November 26, 1995
Web posted at: 12:15 a.m. EST
From International Correspondent Jackie Shymanski
PINOWLEW, Sri Lanka (CNN) -- They say an elephant never forgets, but what happens when an elephant is forgotten? In Sri Lanka, they can find refuge at the Pinowlew Elephant Farm, a home for orphaned and abandoned elephants who cannot survive in the wild.
People feed, groom and care for 46 elephants on the farm. The babies drink milk warmed to body temperature from super-size bottles, seven per feeding.
"Maybe at first they can't find their own food. So we bring it to them here," said Idris Salley, a caretaker at the elephant farm.
Outcasts like Raja, an old blind elephant who was wounded by hunters, live on the farm, as does an elephant rumored to have killed more than a dozen people.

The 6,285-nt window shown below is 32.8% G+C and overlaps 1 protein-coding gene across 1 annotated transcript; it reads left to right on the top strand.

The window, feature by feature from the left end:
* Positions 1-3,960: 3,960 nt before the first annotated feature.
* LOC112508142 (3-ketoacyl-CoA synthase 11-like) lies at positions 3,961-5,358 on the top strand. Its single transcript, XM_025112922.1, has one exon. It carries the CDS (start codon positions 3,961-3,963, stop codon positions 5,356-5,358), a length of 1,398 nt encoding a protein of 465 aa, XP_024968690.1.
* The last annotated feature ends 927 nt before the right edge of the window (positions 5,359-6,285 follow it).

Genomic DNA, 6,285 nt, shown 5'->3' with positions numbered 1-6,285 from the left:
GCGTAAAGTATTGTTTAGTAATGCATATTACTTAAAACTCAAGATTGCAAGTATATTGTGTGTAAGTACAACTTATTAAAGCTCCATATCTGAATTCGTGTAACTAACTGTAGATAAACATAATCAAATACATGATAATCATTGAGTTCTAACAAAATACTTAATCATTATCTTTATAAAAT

The farm supports itself in part through tourists, who come for a rare close-up view of the animals.
"I have always been fascinated by them. So to come and get so close to them and to be able to touch them is a wonderful experience," said Patrick Nead. (506K QuickTime movie)
Wonderful enough to take one home?
"I've got a large garden, but as I'm away a lot, I don't know if that would necessarily be a good idea, and my neighbors might have something to say about it," said another tourist.
Hard as they are to resist, adoption should be considered carefully. The cute little orphans will someday grow to several tons. And they will be demanding dinner for the next 100 years.
Instead, some of the elephants go out and find jobs in circuses and zoos around the world, paying back a very special upbringing with attendance fees.
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